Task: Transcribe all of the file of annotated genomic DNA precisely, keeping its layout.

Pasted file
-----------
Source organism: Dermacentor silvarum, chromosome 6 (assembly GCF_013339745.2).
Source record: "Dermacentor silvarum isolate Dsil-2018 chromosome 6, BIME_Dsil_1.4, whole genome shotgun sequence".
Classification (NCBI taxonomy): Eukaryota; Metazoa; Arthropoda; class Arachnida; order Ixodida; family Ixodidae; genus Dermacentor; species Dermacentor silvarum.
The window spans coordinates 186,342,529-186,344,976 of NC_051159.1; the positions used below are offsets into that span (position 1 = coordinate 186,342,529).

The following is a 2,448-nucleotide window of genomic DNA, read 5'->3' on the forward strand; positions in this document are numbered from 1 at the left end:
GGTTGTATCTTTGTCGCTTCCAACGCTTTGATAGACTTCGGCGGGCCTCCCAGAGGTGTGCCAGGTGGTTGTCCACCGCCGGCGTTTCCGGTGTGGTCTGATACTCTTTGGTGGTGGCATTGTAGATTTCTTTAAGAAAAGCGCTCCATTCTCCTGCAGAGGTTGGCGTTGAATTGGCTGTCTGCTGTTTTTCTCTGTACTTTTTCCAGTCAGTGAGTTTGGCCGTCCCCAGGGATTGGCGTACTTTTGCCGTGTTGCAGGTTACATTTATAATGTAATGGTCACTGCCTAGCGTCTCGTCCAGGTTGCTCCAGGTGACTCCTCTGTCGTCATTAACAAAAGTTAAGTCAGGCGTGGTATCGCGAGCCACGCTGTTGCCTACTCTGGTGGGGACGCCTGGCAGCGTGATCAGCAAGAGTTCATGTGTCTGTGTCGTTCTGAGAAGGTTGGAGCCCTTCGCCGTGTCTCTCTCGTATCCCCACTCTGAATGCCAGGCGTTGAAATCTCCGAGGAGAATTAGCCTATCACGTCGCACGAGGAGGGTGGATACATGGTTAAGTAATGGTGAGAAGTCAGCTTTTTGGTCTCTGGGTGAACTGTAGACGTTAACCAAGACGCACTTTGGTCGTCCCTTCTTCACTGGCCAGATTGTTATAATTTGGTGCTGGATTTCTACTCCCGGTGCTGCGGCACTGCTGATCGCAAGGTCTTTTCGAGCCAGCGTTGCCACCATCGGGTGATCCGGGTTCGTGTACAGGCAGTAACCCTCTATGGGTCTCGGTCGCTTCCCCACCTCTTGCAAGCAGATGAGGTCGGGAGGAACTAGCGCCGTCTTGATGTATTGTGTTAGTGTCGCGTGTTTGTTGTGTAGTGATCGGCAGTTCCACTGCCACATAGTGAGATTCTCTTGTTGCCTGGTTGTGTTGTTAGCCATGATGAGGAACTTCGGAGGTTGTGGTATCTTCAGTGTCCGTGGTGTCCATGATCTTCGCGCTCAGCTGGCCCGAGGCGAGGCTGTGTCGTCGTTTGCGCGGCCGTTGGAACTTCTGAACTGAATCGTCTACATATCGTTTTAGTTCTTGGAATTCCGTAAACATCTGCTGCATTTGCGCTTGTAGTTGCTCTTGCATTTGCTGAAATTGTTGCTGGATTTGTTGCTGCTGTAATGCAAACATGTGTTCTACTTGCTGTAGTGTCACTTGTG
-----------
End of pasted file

Source organism: Dermacentor silvarum, chromosome 6 (assembly GCF_013339745.2).
Source record: "Dermacentor silvarum isolate Dsil-2018 chromosome 6, BIME_Dsil_1.4, whole genome shotgun sequence".
Classification (NCBI taxonomy): Eukaryota; Metazoa; Arthropoda; class Arachnida; order Ixodida; family Ixodidae; genus Dermacentor; species Dermacentor silvarum.
The window spans coordinates 186,342,529-186,344,976 of NC_051159.1; the positions used below are offsets into that span (position 1 = coordinate 186,342,529).

The following is a 2,448-nucleotide window of genomic DNA, read 5'->3' on the forward strand; positions in this document are numbered from 1 at the left end:
GGTTGTATCTTTGTCGCTTCCAACGCTTTGATAGACTTCGGCGGGCCTCCCAGAGGTGTGCCAGGTGGTTGTCCACCGCCGGCGTTTCCGGTGTGGTCTGATACTCTTTGGTGGTGGCATTGTAGATTTCTTTAAGAAAAGCGCTCCATTCTCCTGCAGAGGTTGGCGTTGAATTGGCTGTCTGCTGTTTTTCTCTGTACTTTTTCCAGTCAGTGAGTTTGGCCGTCCCCAGGGATTGGCGTACTTTTGCCGTGTTGCAGGTTACATTTATAATGTAATGGTCACTGCCTAGCGTCTCGTCCAGGTTGCTCCAGGTGACTCCTCTGTCGTCATTAACAAAAGTTAAGTCAGGCGTGGTATCGCGAGCCACGCTGTTGCCTACTCTGGTGGGGACGCCTGGCAGCGTGATCAGCAAGAGTTCATGTGTCTGTGTCGTTCTGAGAAGGTTGGAGCCCTTCGCCGTGTCTCTCTCGTATCCCCACTCTGAATGCCAGGCGTTGAAATCTCCGAGGAGAATTAGCCTATCACGTCGCACGAGGAGGGTGGATACATGGTTAAGTAATGGTGAGAAGTCAGCTTTTTGGTCTCTGGGTGAACTGTAGACGTTAACCAAGACGCACTTTGGTCGTCCCTTCTTCACTGGCCAGATTGTTATAATTTGGTGCTGGATTTCTACTCCCGGTGCTGCGGCACTGCTGATCGCAAGGTCTTTTCGAGCCAGCGTTGCCACCATCGGGTGATCCGGGTTCGTGTACAGGCAGTAACCCTCTATGGGTCTCGGTCGCTTCCCCACCTCTTGCAAGCAGATGAGGTCGGGAGGAACTAGCGCCGTCTTGATGTATTGTGTTAGTGTCGCGTGTTTGTTGTGTAGTGATCGGCAGTTCCACTGCCACATAGTGAGATTCTCTTGTTGCCTGGTTGTGTTGTTAGCCATGATGAGGAACTTCGGAGGTTGTGGTATCTTCAGTGTCCGTGGTGTCCATGATCTTCGCGCTCAGCTGGCCCGAGGCGAGGCTGTGTCGTCGTTTGCGCGGCCGTTGGAACTTCTGAACTGAATCGTCTACATATCGTTTTAGTTCTTGGAATTCCGTAAACATCTGCTGCATTTGCGCTTGTAGTTGCTCTTGCATTTGCTGAAATTGTTGCTGGATTTGTTGCTGCTGTAATGCAAACATGTGTTCTACTTGCTGTAGTGTCACTTGTG